Alumni Spotlight

Threat of Cyber Warfare Explored by Expert Valeriano

​from The Rock, Fall 2013

Cyber warfare continues to be a hot topic in the news. As such, political scientist and cyber conflict expert Brandon Valeriano ’99 has been making the media rounds, sharing his views on the issue with notable appearances on MSNBC's "Up with Chris Hayes" and BBC radio.

Currently a senior lecturer in global security at the University of Glasgow, Valeriano has authored numerous articles and books on the topic of conflict, including Hollywood's Representations of the Sino-Tibetan Conflict: Politics, Culture, and Globalization, and a chapter, "Persistent Enemies and Cybersecurity: The Future Of Rivalry in an Age of Information Warfare," in the book Cyber Challenges and National Security, among others.

Now, with a working study on quantitative data related to cyber security issues, Valeriano feels confident that the threat of cyber-war has been somewhat exaggerated.

"We need to be concerned about cyber activity, cyber attacks, but it’s not necessarily on something at the level of terrorism or 9/11. This hyperbole to me is really troubling," said Valeriano on MSNBC in response to statements made by President Obama and other government officials. "It's really this general nature that we have in America of the construction of threats and what we fear, and I worry that we've gone too far with this."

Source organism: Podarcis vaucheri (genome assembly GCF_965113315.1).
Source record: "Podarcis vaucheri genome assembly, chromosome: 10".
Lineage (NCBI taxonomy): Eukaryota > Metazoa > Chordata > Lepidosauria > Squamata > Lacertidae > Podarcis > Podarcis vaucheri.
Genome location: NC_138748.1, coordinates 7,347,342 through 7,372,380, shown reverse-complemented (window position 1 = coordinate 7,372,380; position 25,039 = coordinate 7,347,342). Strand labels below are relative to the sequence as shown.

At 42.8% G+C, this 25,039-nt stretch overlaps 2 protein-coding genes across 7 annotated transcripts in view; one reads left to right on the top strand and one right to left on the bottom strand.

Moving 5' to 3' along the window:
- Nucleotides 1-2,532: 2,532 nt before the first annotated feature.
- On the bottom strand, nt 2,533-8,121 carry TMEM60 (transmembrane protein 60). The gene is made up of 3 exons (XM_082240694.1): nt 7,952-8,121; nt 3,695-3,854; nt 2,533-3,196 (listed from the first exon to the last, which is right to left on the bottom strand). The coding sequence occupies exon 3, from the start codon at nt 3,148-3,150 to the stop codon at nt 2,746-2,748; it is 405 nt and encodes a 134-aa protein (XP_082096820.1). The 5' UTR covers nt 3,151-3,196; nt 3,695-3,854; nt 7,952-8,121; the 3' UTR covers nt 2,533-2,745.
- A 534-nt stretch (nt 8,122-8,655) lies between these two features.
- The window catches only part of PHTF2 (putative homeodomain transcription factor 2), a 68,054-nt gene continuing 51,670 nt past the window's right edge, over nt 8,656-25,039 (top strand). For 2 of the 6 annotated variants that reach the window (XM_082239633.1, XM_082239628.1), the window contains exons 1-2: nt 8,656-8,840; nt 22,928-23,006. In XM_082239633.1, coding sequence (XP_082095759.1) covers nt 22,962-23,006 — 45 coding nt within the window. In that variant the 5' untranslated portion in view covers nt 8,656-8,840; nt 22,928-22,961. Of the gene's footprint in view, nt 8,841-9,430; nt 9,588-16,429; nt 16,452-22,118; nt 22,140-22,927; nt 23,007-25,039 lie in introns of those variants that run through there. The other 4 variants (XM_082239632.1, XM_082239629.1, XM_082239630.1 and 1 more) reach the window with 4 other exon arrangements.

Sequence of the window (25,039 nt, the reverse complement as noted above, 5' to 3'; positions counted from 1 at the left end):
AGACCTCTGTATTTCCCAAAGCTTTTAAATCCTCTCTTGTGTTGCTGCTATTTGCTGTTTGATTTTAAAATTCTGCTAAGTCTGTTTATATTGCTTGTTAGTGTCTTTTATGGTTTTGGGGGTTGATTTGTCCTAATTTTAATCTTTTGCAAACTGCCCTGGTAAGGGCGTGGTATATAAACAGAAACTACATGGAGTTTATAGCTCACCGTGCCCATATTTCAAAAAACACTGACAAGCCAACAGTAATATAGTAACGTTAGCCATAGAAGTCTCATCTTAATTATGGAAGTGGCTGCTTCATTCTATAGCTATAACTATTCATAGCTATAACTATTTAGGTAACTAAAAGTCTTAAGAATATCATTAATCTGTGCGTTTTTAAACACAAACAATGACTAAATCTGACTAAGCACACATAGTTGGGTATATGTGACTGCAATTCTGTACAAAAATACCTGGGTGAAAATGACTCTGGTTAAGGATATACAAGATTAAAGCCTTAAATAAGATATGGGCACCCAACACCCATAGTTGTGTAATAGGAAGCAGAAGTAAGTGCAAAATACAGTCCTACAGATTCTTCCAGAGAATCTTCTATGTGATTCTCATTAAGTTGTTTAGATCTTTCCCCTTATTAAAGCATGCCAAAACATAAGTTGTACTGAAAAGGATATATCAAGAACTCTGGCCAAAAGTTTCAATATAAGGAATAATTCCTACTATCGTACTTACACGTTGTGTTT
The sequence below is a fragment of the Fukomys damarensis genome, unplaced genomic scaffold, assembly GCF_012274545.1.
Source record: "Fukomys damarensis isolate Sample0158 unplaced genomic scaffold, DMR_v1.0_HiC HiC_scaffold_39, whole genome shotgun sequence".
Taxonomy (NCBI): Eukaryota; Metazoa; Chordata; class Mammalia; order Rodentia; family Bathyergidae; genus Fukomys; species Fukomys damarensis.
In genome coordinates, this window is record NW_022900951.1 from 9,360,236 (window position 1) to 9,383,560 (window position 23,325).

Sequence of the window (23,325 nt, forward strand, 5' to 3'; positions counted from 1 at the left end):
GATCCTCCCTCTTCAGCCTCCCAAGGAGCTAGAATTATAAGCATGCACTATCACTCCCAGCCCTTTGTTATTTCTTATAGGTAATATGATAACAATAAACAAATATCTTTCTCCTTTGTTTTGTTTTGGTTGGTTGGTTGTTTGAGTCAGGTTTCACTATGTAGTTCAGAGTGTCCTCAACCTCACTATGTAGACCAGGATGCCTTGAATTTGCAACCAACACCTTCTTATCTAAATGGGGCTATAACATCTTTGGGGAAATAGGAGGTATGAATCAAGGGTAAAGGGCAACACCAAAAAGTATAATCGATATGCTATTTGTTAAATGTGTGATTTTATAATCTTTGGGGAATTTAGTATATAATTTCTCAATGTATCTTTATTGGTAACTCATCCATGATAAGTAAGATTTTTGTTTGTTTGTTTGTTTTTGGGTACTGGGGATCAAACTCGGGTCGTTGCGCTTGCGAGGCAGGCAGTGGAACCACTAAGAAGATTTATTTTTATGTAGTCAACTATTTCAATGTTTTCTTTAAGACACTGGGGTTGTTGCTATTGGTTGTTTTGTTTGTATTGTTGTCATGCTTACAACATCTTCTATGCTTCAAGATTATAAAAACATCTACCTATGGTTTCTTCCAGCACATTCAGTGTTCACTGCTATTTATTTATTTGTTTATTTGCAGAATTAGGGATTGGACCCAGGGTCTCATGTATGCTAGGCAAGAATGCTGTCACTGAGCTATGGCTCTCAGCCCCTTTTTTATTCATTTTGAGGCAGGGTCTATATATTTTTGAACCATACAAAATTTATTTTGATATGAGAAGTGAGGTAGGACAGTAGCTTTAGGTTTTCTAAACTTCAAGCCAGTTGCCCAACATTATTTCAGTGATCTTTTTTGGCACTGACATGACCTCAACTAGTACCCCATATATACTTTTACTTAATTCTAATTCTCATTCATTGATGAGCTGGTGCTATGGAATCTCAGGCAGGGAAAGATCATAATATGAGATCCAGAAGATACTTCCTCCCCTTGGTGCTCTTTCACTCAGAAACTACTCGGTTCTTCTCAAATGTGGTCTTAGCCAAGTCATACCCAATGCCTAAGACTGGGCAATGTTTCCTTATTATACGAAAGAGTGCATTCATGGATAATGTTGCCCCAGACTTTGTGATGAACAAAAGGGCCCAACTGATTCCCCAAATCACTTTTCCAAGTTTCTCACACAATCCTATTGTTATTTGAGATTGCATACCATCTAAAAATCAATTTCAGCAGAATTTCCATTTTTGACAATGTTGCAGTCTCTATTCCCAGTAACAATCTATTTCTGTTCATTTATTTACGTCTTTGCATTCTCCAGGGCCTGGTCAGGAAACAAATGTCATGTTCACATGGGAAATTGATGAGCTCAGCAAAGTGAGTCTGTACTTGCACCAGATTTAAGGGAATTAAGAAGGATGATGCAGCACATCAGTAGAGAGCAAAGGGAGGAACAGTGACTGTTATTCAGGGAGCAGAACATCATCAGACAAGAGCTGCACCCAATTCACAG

“War has always fascinated me,” he continued. “But now all my work is focused on peace, and stopping the process or escalation to conflict. This is a theme that runs throughout my research, from trying to stop rivalries before they fester, to looking at the consequences of rapid military spending projects, to my most current research regarding cyber conflict and the dangers of escalation in that realm.”

As for what’s on the horizon, Valeriano will continue to work on questions of cyber security and engage in the public debate.  He will also roll up his sleeves to begin a new project on ethnic foreign policy outlooks, using international relations as a lens to understand the nature and political views of Latinos in America.

More about Valeriano:

Completing a double major in political science and history at Whittier, Valeriano went on to obtain a Ph.D. at Vanderbilt University—a career-making move he fully credits to his undergrad experience in the Franklin Society. “It taught me that one is often capable of more than they ever think possible.”

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